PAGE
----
Letter CXV. 2387
To the heretic Simplicia. 2388
We often ill advisedly hate our superiors and love our inferiors. So I, for my part, hold my tongue, and keep silence about the disgrace of the insults offered me. I wait for the Judge above, Who knows how to punish all wickedness in the end, even though a man pour out gold like sand; let him trample on the right, he does but hurt his own soul. God always asks for sacrifice, not, I think, because He needs it, but because He accepts a pious and right mind as a precious sacrifice. But when a man by his transgressions tramples on himself God reckons his prayers impure. Bethink thyself, then, of the last day, and pray do not try to teach me. I know more than you do, and am not so choked with thorns within. I do not mind tenfold wickedness with a few good qualities. You have stirred up against me lizards and toads, 2389 p. 191 beasts, it is true, of Spring time, but nevertheless unclean. But a bird will come from above who will devour them. The account I have to render is not according to your ideas, but as God thinks fit to judge. If witnesses are wanted, there will not stand before the Judge slaves; nor yet a disgraceful and detestable set of eunuchs; neither woman nor man, lustful, envious, ill-bribed, passionate, effeminate, slaves of the belly, mad for gold, ruthless, grumbling about their dinner, inconstant, stingy, greedy, insatiable, savage, jealous. What more need I say? At their very birth they were condemned to the knife. How can their mind be right when their feet are awry? They are chaste because of the knife, and it is no credit to them. They are lecherous to no purpose, of their own natural vileness. These are not the witnesses who shall stand in the judgment, but rather the eyes of the just and the eyesight of the perfect, of all who are then to see with their eyes what they now see with their understanding.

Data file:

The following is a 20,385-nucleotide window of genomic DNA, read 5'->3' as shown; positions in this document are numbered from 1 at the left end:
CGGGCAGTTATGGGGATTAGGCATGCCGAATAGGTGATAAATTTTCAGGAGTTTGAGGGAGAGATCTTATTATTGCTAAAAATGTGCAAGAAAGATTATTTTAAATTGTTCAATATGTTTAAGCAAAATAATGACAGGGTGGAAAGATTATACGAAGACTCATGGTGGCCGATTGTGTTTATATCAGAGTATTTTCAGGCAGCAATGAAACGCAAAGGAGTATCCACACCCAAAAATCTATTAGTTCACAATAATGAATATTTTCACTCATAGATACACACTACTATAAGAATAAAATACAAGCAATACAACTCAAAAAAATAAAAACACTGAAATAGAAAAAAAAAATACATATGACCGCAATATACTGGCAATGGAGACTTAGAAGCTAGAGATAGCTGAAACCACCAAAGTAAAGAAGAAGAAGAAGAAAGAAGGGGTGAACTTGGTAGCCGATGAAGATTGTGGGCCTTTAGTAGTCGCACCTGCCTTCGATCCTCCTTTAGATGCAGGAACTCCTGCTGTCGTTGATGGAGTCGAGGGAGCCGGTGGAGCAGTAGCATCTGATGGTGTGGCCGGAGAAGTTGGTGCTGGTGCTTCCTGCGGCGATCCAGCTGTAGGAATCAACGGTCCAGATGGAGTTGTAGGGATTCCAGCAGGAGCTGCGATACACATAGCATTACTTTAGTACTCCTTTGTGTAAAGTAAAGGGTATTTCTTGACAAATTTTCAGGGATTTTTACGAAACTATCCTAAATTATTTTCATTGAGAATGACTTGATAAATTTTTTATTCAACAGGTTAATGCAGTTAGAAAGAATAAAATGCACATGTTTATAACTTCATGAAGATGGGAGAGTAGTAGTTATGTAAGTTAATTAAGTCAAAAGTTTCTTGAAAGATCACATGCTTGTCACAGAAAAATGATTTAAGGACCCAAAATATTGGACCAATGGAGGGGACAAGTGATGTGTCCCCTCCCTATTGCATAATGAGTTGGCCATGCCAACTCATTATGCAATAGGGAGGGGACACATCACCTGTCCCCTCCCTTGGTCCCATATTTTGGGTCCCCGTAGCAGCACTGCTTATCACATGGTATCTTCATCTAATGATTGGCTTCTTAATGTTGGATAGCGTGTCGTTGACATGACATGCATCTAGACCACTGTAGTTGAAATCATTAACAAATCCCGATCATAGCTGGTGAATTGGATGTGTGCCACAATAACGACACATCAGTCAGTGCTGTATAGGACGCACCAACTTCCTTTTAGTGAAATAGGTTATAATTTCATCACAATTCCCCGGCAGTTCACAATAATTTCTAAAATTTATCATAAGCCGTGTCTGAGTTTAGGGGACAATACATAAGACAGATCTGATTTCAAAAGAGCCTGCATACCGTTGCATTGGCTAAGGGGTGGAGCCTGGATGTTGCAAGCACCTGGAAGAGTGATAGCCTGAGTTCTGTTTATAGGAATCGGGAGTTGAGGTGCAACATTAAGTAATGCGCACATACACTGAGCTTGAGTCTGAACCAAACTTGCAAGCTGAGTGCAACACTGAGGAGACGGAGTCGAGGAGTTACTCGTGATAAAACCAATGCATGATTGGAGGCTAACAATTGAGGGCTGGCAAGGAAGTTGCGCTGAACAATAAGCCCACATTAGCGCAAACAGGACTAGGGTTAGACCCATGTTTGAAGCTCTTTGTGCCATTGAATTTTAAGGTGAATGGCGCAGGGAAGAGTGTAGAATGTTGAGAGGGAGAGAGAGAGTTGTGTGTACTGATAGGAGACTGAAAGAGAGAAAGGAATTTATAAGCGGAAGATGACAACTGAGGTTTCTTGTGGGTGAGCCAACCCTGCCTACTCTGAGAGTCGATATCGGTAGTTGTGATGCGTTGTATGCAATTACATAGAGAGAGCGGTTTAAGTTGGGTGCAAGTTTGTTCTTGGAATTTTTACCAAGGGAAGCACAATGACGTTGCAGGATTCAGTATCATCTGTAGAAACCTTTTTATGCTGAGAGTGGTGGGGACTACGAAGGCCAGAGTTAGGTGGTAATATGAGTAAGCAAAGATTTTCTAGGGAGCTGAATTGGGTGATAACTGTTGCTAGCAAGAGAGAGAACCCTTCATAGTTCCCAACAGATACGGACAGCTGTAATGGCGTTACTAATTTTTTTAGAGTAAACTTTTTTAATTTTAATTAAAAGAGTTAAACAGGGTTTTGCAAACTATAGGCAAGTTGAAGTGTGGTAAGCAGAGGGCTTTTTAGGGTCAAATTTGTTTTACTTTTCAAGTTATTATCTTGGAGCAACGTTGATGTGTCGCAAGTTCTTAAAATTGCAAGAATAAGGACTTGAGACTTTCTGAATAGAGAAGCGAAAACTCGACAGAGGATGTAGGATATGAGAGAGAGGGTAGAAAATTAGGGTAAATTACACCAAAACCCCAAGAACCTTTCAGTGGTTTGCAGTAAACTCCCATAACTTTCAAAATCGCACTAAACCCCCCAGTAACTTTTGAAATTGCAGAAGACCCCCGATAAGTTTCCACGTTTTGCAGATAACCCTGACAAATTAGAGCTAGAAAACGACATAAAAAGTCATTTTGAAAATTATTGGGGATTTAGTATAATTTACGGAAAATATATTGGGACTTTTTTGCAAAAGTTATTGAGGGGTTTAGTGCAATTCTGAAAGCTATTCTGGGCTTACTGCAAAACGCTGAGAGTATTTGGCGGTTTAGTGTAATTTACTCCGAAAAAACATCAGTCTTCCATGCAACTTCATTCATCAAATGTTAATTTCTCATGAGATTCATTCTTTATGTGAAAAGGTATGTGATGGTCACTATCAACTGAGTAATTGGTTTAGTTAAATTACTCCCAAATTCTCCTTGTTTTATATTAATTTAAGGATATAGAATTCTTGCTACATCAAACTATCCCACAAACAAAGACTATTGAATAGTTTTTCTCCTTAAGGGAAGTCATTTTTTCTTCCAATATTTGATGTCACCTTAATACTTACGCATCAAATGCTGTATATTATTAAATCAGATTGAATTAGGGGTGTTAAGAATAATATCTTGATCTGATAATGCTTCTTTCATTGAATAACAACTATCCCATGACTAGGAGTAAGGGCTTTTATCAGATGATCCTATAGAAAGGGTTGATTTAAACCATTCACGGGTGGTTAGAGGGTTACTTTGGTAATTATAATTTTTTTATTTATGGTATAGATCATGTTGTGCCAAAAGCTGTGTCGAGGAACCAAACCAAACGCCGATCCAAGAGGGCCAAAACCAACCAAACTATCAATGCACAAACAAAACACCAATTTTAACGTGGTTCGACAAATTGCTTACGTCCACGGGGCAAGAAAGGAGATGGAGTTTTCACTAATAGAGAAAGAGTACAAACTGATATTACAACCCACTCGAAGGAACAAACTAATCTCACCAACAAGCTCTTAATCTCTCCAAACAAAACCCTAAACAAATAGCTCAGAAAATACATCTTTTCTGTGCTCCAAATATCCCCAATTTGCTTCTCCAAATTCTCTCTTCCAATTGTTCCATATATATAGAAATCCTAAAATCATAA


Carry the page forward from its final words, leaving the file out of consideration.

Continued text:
The Ben. E. note that in the imperial codex No. lxvii. appears an argument of this letter wanting in the editions of St. Basil. It is as follows: “Letter of the same to Simplicia about her eunuchs. She was a heretic. The blessed Basil being ill and entering a bath to bathe, Simplicia told her eunuchs and maids to throw his towels out. Straightway the just judgment of God slew some of them, and Simplicia sent money to the blessed Basil to make amends for the injury. Basil refused to receive it, and wrote this Letter.” This extraordinary preface seems to have been written by some annotator ignorant of the circumstances, which may be learnt from Greg. Naz. Letter xxxviii. It appears that a certain Cappadocian church, long without a bishop, had elected a slave of Simplicia, a lady wealthy and munificent, but of suspected orthodoxy. Basil and Gregory injudiciously ordained the reluctant slave without waiting for his mistresss consent. The angry lady wrote in indignation, and threatened him with the vengeance of her slaves and eunuchs. After Basils death she returned to the charge, and pressed Gregory to get the ordination annulled. cf. Maran, Vit. Bas. chap. xxv.190:2389
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